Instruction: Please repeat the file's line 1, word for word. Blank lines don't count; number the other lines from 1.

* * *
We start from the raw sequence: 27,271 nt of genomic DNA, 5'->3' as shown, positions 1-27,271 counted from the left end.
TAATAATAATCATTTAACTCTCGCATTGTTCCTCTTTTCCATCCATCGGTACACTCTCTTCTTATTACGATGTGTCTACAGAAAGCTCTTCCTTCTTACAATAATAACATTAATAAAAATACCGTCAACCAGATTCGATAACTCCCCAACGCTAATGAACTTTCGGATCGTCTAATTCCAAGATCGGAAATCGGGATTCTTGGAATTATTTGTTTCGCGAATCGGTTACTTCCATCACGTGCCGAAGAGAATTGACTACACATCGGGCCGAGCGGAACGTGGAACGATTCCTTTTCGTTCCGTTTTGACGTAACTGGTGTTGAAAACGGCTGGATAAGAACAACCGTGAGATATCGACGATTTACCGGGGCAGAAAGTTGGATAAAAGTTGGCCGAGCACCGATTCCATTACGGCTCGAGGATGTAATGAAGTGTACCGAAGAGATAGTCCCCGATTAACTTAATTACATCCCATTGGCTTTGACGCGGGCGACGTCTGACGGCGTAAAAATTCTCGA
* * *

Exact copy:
We start from the raw sequence: 27,271 nt of genomic DNA, 5'->3' as shown, positions 1-27,271 counted from the left end.